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Yesterday, I received my first BTTC order. Thus far, I’ve already finished the Taiping HoKui freebie and later found myself perusing their website for a teapot. (Please, please nobody buy that blue one tonight!!) My hand ended up back in the shipping box on its own accord, as if it were non-chalantly possessed. It picked the most expensive 10g sample, a high mountain oolong, of which I have little experience. Bare with me. I’ll do my best to not make the review too long or convoluted.

April 2018 harvest. 5g, 100mL gaiwan, 195F. 10 second rinse followed by 9 steepings at 10/15/20/25/30/45/55/1m10s/1m30s and final truly spent steep at 2m15s.

Dry leaf: orchid, vanilla and butter at their best with a whiff of muted ceylon cinnamon.
Rinsed leaf: buttercream, orchid and vanilla.

The aroma of the leaf remained strong and stable in the first three steeps: orchid, vanilla, brown sugar, violet and collards with butter coming in on the second steep and cream on the third. The aroma of the liquor started off all sweet vanilla and orchid. The taste of the liquor had an underlying mineral and grass theme throughout, starting off with vanilla, orchid, very light ceylon cinnamon with the addition of butter and cream. Nice and silky with a light cooling sensation in the third steep. At this point, I found myself sweating and very relaxed.

In the fourth through sixth steeps, the aroma of the leaf was much the same as the first three but with the vanilla fading out. I’d say the collards became the prominent scent, accented strongly by orchid, cream, butter, lily, violet and a hint of lilac in fifth steep.

Here is where the aroma and taste of the liquor began changing with each steep. Fourth steep produced an aroma of orchid, lily, violet and cream and taste the same as the third. Noticed some salivation here. Fifth steep had the base of the fourth steep with the addition of both the pronounced scent and taste of honey. At this point, the liquor began thinning a bit, and I noticed both a light drying and slickness on the tongue. In the sixth steep, the aroma changed but still had the base orchid, lily, and violet. I also caught fleeting orange blossom and banana. The taste of the liquor here was mostly mineral and floral, backed up by lettuce and grass.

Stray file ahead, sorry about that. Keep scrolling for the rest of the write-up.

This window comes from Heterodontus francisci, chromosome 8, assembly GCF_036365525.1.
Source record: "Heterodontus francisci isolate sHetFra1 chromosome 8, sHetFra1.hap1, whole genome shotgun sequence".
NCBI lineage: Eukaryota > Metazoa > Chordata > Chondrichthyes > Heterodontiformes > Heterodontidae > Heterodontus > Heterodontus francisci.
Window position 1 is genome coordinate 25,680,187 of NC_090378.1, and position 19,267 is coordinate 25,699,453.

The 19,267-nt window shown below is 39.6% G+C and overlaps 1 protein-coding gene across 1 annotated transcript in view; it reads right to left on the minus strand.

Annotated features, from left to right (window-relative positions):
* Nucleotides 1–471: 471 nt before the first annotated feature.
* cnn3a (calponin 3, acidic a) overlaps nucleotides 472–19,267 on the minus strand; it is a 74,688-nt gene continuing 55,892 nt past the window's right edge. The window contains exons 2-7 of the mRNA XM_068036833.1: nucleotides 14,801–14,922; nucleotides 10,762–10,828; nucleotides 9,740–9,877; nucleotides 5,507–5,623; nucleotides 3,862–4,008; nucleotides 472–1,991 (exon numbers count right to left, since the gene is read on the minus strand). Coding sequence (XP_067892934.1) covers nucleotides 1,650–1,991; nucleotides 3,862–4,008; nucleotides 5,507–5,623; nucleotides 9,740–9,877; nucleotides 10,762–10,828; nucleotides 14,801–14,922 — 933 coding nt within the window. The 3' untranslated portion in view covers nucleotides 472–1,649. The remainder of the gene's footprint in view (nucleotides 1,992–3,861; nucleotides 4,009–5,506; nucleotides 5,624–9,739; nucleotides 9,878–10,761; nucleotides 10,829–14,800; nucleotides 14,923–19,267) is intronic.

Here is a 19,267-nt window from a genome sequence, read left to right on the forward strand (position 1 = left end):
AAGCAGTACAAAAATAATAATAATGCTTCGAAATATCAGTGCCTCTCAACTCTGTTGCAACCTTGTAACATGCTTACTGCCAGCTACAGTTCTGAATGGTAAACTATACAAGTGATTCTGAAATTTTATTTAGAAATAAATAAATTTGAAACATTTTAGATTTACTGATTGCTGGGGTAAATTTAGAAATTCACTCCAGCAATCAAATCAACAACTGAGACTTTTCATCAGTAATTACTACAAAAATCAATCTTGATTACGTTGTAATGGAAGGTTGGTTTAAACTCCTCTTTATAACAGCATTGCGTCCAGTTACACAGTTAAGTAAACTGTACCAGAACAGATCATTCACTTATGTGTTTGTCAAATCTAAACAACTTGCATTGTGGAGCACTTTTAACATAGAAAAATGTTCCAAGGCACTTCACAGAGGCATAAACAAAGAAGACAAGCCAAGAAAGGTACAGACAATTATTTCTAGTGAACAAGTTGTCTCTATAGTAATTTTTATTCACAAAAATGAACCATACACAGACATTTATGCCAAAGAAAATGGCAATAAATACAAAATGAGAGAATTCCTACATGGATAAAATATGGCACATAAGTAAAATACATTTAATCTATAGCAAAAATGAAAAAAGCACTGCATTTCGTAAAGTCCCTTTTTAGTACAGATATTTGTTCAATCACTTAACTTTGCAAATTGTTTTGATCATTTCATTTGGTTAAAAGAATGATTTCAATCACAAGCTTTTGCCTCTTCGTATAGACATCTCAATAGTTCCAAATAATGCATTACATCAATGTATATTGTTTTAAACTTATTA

In the seventh steep, the aroma of the leaf began to fade into spinach with honied florals. The aroma of the liquor also began to fade into just orchid, cream. Butter and cream made a reappearance in the mouth.

The eight steep saw the appearance of pine and camphor? in the wet leaf in addition to the spinach and honey. Liquor aroma and taste continued a pleasant fade with orchid and honey in the nose and orchid, butter and mineral in the mouth.

The ninth steep produced a nice, light ending with leaf smelling of peas and wood, aroma of faint rose, apricot and orange blossom and taste of mineral, wood and butter. I tried a tenth steep at 2m15s to see what else I could pull but it literally produced hot water.

This tea is delightful with it’s dominating notes being very sweet, orchid/floral and creamy and possessing a silky mouthfeel. It was well backed by butter, pleasant dark vegetal notes, grass and a not-overbearing minerality. Like I said, I don’t have much experience with high mountain oolongs but this Dayuling seemed very balanced. Nothing was out of place and I feel that it ended on a good note. Good for a treat given its price and lack of longevity.

Preparation
195 °F / 90 °C 5 g 3 OZ / 100 ML
derk

Ok, that was kind of long, oh well.

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derk

Ok, that was kind of long, oh well.

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Always open to gifting or swapping teas. I do send international when feasible. Please follow and send a message if you see a tea in my notes or cupboard that piques your interest.

Tea became a hobby and my daily drink of choice some time late in the last decade. My introduction to loose leaf came in the form of dumpster-dived Wuyi oolong packets that somebody left upon moving out of an apartment building. From there, my palate expanded to teas from across China and the world. I used to focus more on taste and still harbor the habit, but after trying sheng puer, I tend to focus more on how a tea feels in my body. Does it complement my constitution? Does it change my mood or does it enhance my current mindstate? Flavored teas are not a favorite but I do drink them intermittently.

In terms of who I am, you could consider me a jill of all trades. Specialty is not my strength, as can be seen in the spread of my tea notes. I might have attention issues. One thing I will always love is riding a bicycle.

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Sonoma County, California, USA

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